‘Chennai should have a comprehensive drainage master plan’

Former director of Madras Institute of Development Studies Janakarajan Srinivasan on how Chennai can be made more climate-resilient

Updated - March 11, 2024 06:23 pm IST

Published - March 11, 2024 04:41 pm IST

During cyclonic Michaung in Chennai

During cyclonic Michaung in Chennai | Photo Credit: VEDHAN M

Flooding during heavy rains has been a thorn in Chennai’s side. Among contributory factors that can be controlled is the floodwater drainage mechanism. Studying and mastering this mechanism and getting it to do our bidding in the most efficient manner begins with preparing a master plan around it — that is echoing the thought of Janakarajan Srinivasan, former professor and director, Madras Institute of Development Studies. He is also president of South Asia Consortium for Interdisciplinary Water Resources Studies.

“We need to understand drainage system and drainage density, and come up with a master plan that links land and drainage,” says Janakarajan Srinivasan.

Delivering a speech at Anil Agarwal Dialogue 2024 in Nemli, Rajasthan on ‘Why cities flood: The case of Chennai’, Janakarajan pointed out that the high population density and decreasing per capita drainage space is taking a heavy toll on the city during heavy rains.

In fact, the Third Master Plan of Chennai Metropolitan Development Authority had discussed the question of mapping the city’s water catchment and rainwater flow patterns. “No layout approval should be allowed without a drainage master plan,” says Janakarajan. There should be an “integrated urban land and water management” approach that involves coordinated management of land and water. “This approach will help a great deal in conserving water as well as in controlling urban flood,” says the professor.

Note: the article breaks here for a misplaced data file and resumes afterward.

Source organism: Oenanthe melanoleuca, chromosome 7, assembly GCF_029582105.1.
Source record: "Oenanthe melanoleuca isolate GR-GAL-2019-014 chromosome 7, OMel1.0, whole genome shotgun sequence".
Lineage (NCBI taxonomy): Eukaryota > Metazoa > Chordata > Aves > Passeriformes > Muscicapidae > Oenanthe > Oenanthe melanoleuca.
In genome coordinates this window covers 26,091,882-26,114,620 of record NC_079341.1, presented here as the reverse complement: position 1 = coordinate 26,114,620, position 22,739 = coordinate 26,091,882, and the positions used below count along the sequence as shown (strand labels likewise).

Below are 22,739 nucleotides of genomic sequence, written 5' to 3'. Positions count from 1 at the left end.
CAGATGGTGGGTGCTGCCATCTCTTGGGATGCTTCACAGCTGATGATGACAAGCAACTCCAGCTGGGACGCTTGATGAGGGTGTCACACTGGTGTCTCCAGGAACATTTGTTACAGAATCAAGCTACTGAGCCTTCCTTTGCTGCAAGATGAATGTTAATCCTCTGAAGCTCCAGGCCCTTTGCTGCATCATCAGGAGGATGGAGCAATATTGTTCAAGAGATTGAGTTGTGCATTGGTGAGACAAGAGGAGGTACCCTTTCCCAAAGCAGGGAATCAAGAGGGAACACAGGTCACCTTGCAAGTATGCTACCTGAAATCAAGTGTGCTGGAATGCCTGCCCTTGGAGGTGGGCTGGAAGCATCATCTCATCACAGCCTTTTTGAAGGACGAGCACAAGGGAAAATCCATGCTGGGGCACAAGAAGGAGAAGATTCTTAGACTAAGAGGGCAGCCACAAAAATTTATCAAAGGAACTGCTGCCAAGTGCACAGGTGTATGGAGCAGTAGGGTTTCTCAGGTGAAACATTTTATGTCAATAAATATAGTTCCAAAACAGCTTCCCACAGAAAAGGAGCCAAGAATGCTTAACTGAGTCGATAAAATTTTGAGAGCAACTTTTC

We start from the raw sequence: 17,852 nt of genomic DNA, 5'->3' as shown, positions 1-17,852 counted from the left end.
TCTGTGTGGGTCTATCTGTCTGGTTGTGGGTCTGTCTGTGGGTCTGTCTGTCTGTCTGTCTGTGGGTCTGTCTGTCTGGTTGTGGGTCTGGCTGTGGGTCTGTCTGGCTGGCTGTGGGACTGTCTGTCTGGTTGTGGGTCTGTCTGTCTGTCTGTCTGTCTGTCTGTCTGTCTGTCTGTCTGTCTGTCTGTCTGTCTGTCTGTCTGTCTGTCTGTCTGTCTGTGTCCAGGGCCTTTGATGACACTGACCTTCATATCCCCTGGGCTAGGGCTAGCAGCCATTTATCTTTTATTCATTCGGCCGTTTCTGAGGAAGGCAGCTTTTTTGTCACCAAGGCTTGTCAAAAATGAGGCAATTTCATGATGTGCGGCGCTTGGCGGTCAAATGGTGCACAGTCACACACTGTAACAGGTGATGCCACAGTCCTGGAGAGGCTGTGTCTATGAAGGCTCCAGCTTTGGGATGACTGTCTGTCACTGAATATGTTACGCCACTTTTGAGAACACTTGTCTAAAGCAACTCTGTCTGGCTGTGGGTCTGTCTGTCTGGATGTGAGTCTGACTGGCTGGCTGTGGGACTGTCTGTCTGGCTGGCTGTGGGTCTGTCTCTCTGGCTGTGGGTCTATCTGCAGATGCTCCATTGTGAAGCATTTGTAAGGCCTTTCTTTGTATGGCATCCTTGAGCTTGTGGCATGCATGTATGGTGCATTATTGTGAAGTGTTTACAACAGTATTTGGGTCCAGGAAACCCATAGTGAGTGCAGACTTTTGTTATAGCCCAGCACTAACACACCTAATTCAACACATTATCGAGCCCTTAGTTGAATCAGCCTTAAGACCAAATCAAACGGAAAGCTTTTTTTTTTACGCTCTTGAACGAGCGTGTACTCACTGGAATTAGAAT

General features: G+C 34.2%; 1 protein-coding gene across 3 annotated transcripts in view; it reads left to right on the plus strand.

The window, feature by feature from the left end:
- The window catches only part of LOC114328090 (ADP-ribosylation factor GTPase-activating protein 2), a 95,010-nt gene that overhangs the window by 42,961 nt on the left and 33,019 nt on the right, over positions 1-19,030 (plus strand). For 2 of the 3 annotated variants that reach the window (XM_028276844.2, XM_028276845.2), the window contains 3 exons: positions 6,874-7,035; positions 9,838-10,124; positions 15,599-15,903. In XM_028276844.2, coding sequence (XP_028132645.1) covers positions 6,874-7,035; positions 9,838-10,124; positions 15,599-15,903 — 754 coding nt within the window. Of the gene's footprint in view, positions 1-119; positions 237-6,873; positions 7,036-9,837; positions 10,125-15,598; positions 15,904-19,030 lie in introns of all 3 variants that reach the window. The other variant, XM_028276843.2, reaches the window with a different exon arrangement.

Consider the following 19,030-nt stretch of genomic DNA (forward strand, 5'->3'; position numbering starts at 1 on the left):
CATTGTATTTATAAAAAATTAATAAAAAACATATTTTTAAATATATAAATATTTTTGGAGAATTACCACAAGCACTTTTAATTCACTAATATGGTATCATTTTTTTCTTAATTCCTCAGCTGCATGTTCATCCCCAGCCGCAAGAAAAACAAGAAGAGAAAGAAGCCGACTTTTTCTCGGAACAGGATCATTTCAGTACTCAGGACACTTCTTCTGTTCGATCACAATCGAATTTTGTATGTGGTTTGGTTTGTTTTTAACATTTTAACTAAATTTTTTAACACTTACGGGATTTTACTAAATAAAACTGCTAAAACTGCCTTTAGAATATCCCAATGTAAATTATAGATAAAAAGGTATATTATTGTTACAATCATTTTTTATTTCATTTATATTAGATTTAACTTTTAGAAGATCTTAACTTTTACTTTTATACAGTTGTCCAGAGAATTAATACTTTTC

Flood-induced ravages of the city within living memory were witnessed in almost every decade in the last 50 years or so — 1977, 1985, 2005, 2015 and 2023. He questioned whether conventional wisdom followed by the State has yielded any sure-fire methods to mitigate floods and droughts. What lessons have we learnt from the past extreme events?

“Bad or myopic urban planning and a mere development-centric approach can be disastrous to ecology and environment,” he said, adding that this would eventually place enormous pressure on the entire economy, in the present as well as in the future.

Stressing on policy implementation and better monitoring mechanisms, Janakarajan suggests that the state government should rediscover and rejuvenate thousands of waterbodies around Chennai.

As most parts of the city are under “Low Elevation Coastal Zone”, a number of concrete steps must be taken now. He said that studies have shown that North Chennai is going to be very badly affected; and ECR and OMR will be more vulnerable.

The professor stressed on the need to conserve runoff water and that necessitates restoration, protection and continuous monitoring of rivers and flood plains.

There must be strict enforcement of laws against encroachments on waterbodies, rivers and streams, says the professor, adding utmost care need to be given to protection of natural wetlands, both inland and coastal.

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